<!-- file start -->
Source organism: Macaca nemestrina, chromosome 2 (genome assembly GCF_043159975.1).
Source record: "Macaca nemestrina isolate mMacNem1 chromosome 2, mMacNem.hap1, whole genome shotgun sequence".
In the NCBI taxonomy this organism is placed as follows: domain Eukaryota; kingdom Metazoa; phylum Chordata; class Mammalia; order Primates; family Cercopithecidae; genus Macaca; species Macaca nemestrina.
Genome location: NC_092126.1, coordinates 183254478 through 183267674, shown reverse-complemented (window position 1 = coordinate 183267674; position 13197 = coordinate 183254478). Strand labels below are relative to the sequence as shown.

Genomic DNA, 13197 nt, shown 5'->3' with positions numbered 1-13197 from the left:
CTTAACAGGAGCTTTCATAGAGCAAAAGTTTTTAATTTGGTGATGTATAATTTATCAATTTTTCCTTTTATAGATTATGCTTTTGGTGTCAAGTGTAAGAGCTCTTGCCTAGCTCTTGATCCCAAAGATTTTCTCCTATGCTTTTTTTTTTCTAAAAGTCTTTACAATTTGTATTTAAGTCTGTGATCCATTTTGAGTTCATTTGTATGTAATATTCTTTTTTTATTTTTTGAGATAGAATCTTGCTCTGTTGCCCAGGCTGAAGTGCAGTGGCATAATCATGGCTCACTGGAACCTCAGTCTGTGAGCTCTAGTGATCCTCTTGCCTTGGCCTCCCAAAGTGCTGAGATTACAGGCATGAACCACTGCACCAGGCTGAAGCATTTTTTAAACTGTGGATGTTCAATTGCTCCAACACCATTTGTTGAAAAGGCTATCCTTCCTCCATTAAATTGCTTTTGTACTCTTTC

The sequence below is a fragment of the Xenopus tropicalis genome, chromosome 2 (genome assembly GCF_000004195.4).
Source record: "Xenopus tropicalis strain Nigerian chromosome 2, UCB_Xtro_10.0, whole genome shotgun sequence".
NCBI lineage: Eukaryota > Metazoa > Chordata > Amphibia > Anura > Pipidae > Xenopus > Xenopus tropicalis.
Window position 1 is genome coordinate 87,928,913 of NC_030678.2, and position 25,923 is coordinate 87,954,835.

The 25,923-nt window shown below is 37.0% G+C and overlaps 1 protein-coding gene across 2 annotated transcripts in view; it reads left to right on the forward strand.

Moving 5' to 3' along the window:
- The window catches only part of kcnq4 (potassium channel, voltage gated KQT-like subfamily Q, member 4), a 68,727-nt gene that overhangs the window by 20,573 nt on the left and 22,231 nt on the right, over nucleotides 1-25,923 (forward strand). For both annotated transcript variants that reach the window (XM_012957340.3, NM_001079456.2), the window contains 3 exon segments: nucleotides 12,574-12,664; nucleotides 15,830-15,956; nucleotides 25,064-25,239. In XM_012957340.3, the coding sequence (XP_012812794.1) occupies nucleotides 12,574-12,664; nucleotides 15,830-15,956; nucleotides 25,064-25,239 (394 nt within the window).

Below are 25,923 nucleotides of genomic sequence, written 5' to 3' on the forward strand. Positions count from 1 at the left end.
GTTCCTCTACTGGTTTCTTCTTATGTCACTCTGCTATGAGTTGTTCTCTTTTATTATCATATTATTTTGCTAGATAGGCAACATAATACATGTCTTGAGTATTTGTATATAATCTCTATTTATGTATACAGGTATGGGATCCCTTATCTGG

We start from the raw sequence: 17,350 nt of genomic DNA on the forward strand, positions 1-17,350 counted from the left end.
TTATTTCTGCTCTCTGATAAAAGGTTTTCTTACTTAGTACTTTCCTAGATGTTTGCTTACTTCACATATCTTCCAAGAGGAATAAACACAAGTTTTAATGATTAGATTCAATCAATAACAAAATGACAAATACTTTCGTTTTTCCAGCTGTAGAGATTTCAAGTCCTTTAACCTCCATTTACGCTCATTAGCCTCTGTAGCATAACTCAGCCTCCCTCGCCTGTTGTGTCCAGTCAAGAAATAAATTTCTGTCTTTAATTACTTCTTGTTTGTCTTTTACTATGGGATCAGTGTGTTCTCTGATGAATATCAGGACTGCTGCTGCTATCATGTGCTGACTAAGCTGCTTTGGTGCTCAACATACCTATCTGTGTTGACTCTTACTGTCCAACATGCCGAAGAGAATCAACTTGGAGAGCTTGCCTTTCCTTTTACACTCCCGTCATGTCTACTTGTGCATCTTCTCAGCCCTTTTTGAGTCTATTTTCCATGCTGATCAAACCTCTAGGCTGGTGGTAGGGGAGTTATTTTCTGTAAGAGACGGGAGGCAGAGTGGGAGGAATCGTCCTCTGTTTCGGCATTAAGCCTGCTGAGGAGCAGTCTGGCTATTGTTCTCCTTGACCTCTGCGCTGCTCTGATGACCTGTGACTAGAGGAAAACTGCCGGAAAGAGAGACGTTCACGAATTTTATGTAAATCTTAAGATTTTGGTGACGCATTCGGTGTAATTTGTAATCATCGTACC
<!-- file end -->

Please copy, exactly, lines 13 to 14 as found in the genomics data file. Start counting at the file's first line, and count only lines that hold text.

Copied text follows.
- The window catches only part of kcnq4 (potassium channel, voltage gated KQT-like subfamily Q, member 4), a 68,727-nt gene that overhangs the window by 20,573 nt on the left and 22,231 nt on the right, over nucleotides 1-25,923 (forward strand). For both annotated transcript variants that reach the window (XM_012957340.3, NM_001079456.2), the window contains 3 exon segments: nucleotides 12,574-12,664; nucleotides 15,830-15,956; nucleotides 25,064-25,239. In XM_012957340.3, the coding sequence (XP_012812794.1) occupies nucleotides 12,574-12,664; nucleotides 15,830-15,956; nucleotides 25,064-25,239 (394 nt within the window).

Below are 25,923 nucleotides of genomic sequence, written 5' to 3' on the forward strand. Positions count from 1 at the left end.